5. Security From Start to Finish
Being a DevOps specialist today means also being a security specialist. With a faster cycle of code development and deployment, the job of securing applications against vulnerabilities cannot wait until the last step but must be a continuous part of the process.
DevOps engineers need to understand the full gamut of security including static code analysis, binaries and runtime in order to build the end-to-end security stack that protects the entire platform that's deployed into production.
They also need to be aware of the libraries they're using to ensure they do not introduce vulnerabilities into their environment. This means getting familiar with tools that help analyze code to uncover security risks and being able to write secure code that protects applications from attacks, such as XSS or SQL attacks, throughout the lifecycle of development and deployment — rather than addressing security at the end.
Additionally, it's critical to understand how to implement systems that have defense mechanisms in place to address common cybersecurity vulnerabilities.
6. Embracing Soft Skills Through Communication and Collaboration
While hard skills play a major role in the success of any DevOps engineer, soft skills are equally as important to the DevOps culture. Inability to communicate and collaborate can break DevOps in any organization. In order to successfully deliver applications with few errors, lower costs and improved quality of code, developers must know how to build and work with teams, listen, negotiate and solve problems.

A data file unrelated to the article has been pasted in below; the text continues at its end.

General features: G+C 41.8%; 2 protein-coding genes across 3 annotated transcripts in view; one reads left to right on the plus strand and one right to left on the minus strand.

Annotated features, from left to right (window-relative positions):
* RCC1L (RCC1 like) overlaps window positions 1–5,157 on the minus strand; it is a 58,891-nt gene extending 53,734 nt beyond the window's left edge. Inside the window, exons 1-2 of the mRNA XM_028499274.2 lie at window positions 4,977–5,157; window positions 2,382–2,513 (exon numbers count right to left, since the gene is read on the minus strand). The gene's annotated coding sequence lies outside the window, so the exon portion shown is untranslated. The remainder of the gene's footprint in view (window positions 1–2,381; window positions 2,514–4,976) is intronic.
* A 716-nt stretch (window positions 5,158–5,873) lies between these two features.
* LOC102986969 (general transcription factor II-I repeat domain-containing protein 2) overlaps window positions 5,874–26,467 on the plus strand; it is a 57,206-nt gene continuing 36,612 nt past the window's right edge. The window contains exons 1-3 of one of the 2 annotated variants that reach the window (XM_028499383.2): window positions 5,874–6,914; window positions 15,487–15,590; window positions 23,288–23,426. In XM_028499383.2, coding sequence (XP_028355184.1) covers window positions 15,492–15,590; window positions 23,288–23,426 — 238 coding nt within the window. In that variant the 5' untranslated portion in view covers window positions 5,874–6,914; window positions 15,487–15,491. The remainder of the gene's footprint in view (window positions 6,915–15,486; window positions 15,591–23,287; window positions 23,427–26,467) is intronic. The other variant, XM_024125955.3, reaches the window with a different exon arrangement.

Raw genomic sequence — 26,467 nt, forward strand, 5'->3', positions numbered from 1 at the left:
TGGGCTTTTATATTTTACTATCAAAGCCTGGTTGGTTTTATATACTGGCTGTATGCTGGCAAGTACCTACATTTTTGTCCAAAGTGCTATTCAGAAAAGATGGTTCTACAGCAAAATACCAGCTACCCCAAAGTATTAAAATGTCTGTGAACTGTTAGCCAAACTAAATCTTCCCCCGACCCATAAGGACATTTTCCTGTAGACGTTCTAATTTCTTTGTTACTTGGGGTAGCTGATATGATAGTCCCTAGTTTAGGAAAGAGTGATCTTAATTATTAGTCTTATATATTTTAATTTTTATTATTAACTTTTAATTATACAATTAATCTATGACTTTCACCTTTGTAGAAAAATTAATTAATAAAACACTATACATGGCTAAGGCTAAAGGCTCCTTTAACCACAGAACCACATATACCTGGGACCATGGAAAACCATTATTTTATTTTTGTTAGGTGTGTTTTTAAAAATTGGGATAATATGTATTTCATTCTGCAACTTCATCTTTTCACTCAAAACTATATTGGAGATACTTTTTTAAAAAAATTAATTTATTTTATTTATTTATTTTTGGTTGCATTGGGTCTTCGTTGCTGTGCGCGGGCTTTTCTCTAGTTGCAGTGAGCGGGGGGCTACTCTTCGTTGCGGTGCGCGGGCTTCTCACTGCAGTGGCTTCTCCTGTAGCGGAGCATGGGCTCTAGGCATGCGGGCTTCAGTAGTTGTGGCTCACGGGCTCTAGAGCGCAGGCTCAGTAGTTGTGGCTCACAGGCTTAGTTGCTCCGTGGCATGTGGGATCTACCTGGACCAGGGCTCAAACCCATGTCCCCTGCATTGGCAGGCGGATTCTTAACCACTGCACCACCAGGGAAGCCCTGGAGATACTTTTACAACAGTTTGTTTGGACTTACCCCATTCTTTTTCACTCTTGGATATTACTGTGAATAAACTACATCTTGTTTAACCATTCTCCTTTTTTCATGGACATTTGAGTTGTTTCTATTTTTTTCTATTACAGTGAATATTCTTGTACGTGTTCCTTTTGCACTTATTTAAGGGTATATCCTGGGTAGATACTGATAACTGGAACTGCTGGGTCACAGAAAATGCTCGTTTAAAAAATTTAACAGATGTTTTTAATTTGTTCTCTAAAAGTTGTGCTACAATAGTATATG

Finally, integrity is one of the most important soft skills for DevOps practitioners. Because it is the responsibility of DevOps to bring various IT teams together, you must maintain the highest level of honesty and trust within your team and across the IT sectors.
7. Container Orchestration Supports a Multi-Cloud World
DevOps specialists need to have expertise in multiple clouds in order to support the cloud-first approach that most businesses have adopted. Container orchestration systems like Kubernetes make it easier for developers to build and deploy applications across multi-cloud environments.
Containers also enable DevOps engineers to separate the software and provide quick feedback to customers — ultimately streamlining the testing process. They provide a single source of reference for what developers are building and put into production making it easier to maintain and deploy.
8. Continuous Integration and Continuous Delivery Theories, Tools and Systems
Continuous integration (CI) is a methodology of DevOps that continually merges source code with updates from developers on specific software builds. CI tools allow you to notify teams of any failures in the process.
In addition to CI tools, there are Continuous Delivery (CD) theories, concepts and real-world use cases. By having intimate knowledge of the CD tools and systems, you will be able to integrate them together and create fully functioning, cohesive delivery pipelines.
As companies look for many of these skills, it is important to focus on these competencies as a way to help yourself stand out from other candidates. The skills listed here take time, experience and effort to learn. So, go out there and start on your path to becoming a DevOps expert.